Hamid Band, M.D., Ph.D.
Elizabeth Bruce Professor, Eppley Institute for Cancer Research
Associate Director of Translational Research, Director Center for Breast Cancer Research
Expertise: Breast Cancer Signaling

Our research in the area of regenerative medicine focuses on novel roles of Cbl-family ubiquitin ligases as regulators of stem cell quiescence. Loss of Cbl/Cbl-b-enforced quiescence in hematopietic stem cells leads to a myeloproliferative disorder whose pathology mimcs that of human leukemia caued by mutatutions in Cbl. As Cbl and Cbl-b proteins are broadly expressed and their combined deletion in mice is embryonic lethal, an important new direction of research in the lab is to decipher the roles of Cbl proteins in the maintenance of epithelial stem cell compartments under homeostasis and during regeneration from injury. Currently, these studies focus on mammmary and intestinal epithelial stem cell homeostasis. Future studies are designed to understand the implications of this new mechanism for brest, colorectal and other cancers as well as in organ regeneration.

 

 Hamid Band, MD, PhD

Vimla Band, Ph.D.
Professor and Vice Chair for Research, Associate Director of the Breast Cancer Center
Ardith & Anna Von Housen Chair, Genetics, Cell Biology and Anatomy, College of Medicine
Expertise: Breast Cancer Stem Cells

Dr. Band’s laboratory studies molecular pathways that make normal breast cells become cancerous in order to identify novel diagnostic/prognostic markers for breast cancers. She has identified a number of novel proteins that are essential for normal growth control of a cell. Her research is beginning to provide novel insights into fundamentally important pathways in cell growth. Her lab has generated different subtypes of progenitor cells that may represent precursors for different subtypes of breast cancers, which are known to have different survival outcomes for patients. Current research is focused on translating these findings into better diagnosis/prognosis of breast cancer.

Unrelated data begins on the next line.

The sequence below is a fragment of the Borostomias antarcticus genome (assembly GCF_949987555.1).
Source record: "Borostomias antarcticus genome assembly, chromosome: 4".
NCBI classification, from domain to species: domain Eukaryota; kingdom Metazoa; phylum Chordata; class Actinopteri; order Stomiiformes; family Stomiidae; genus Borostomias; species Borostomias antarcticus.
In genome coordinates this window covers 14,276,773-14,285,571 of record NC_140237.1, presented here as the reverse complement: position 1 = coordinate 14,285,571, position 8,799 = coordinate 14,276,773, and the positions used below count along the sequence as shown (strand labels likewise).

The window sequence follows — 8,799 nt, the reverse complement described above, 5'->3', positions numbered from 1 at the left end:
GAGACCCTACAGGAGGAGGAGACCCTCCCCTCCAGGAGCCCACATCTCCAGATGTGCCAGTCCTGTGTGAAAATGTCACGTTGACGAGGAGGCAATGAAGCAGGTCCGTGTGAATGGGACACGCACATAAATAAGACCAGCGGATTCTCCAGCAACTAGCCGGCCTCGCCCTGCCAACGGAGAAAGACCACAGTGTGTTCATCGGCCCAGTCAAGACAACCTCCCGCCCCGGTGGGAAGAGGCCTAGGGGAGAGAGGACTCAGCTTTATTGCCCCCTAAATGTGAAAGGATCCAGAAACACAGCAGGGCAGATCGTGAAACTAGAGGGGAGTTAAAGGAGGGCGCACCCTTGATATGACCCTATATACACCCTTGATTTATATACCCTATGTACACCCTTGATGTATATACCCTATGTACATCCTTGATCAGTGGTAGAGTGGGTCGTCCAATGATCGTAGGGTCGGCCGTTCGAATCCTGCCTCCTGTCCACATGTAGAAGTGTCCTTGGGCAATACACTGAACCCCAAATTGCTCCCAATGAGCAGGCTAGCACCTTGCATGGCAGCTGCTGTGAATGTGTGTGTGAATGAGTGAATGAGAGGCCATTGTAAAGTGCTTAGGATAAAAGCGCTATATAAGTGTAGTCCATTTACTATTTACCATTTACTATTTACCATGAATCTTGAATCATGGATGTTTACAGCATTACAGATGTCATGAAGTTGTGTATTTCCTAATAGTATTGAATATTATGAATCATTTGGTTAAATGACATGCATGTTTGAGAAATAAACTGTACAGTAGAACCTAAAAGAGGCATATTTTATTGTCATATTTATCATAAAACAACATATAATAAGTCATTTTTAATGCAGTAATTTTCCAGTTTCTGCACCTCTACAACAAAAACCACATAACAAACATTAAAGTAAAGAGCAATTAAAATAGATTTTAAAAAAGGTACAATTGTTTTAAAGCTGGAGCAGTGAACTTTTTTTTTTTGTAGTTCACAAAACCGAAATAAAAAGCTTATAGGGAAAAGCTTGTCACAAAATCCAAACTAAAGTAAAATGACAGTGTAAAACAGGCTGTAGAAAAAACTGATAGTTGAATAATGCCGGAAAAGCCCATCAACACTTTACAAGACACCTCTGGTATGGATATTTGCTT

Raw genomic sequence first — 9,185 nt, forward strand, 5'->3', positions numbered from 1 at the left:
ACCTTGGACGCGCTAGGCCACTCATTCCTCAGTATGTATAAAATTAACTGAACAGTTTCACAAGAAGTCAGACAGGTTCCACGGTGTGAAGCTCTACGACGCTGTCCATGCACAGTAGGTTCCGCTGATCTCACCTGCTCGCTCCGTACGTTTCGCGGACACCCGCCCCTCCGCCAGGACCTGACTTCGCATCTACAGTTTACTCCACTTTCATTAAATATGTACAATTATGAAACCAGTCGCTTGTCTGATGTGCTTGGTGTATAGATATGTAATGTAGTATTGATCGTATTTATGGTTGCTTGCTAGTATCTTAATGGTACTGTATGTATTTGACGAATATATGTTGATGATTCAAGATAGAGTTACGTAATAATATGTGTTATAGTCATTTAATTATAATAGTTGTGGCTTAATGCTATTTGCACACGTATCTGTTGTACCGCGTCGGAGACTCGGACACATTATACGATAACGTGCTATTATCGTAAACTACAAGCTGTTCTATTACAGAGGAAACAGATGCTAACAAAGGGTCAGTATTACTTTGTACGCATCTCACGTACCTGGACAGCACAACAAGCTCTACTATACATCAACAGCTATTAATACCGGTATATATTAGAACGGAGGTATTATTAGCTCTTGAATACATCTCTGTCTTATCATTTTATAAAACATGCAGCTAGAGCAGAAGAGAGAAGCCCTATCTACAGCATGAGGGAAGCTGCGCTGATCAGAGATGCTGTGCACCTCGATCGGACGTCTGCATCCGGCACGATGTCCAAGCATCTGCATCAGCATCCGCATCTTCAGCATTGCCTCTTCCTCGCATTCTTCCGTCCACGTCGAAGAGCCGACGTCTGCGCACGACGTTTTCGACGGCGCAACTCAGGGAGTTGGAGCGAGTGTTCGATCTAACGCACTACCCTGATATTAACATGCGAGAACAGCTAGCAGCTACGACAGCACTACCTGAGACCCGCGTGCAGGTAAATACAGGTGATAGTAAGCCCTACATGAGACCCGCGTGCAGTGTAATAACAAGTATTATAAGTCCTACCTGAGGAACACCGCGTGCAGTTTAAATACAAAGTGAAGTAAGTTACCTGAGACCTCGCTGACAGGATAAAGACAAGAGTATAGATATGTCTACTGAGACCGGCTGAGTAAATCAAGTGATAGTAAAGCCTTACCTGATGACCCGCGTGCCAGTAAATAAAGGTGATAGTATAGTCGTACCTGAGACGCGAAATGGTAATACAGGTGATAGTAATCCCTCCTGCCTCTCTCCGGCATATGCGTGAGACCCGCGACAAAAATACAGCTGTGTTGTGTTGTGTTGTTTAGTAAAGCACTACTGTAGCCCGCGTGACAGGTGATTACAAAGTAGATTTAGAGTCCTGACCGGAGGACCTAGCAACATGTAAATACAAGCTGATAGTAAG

Vilma Band, PhD

Anne Kessinger, M.D.
Professor, Oncology/Hematology, College of Medicine
Associate Director for Clinical Research, Eppley Cancer Center
Expertise: Cancer, Peripheral Adult Stem Cells

In 1984, Dr. Kessinger postulated that immature bone marrow stem cells circulating in the bloodstream could be harvested from the blood and used for transplants. Through Dr. Kessinger’s ingenuity, UNMC became a leader in the transplants of peripheral adult stem cells, which has become standard practice in treating lymphoma cancer patients. This treatment has become more effective, and much less painful, than the traditional bone-marrow transplants.

Anne Kessinger, M.D.

Angie Rizzino, Ph.D.
Professor, Eppley Institute for Cancer Research
Expertise:Pluripotent Stem Cells, Differentiation and Cancer Stem Cells

The research in Dr. Rizzino's laboratory seeks to decipher the molecular machinery that enables pluripotent stem cells and cancer stem cells to replicate without limit (self-renewal). His research employs a wide range of biochemical, molecular and cellular approaches to more fully understand the transcriptional circuitry of stem cells, as well as the roles of this circuitry in controlling cell proliferation, cellular differentiation and the responses of tumor cells to therapy. His work has shown that transcription factors, which control pluripotency (master regulators), are critical players in a highly interdependent network integrated at multiple levels. His work has also shown that the expression of master regulators of pluripotency must be controlled within very narrow limits by stem cells in order to maintain pluripotency and self-renewal.

Angie Rizzino, Ph.D.

Graham Sharp, Ph.D.
Professor, Genetics Cell Biology and Anatomy; Radiation Oncology; Radiology
Expertise: Cancer Stem Cells

Dr. Sharp is interested in the regulation of stem cells, which can replicate themselves, as well as specialize into many functional cell types. He is working to determine why stem cells decline with age and to improve their use for tissue repair and regeneration.

Graham Sharp, Ph.D.

Rakesh Singh, Ph.D.
Professor, Pathology and Microbiology, College of Medicine
Expertise: Cancer Microenvironment

The overall goal of research in Dr. Singh’s lab is to define the role of host-tumor interaction in the process of tumor progression and metastasis and develop targeted therapeutics.

Rakesh Singh, Ph.D.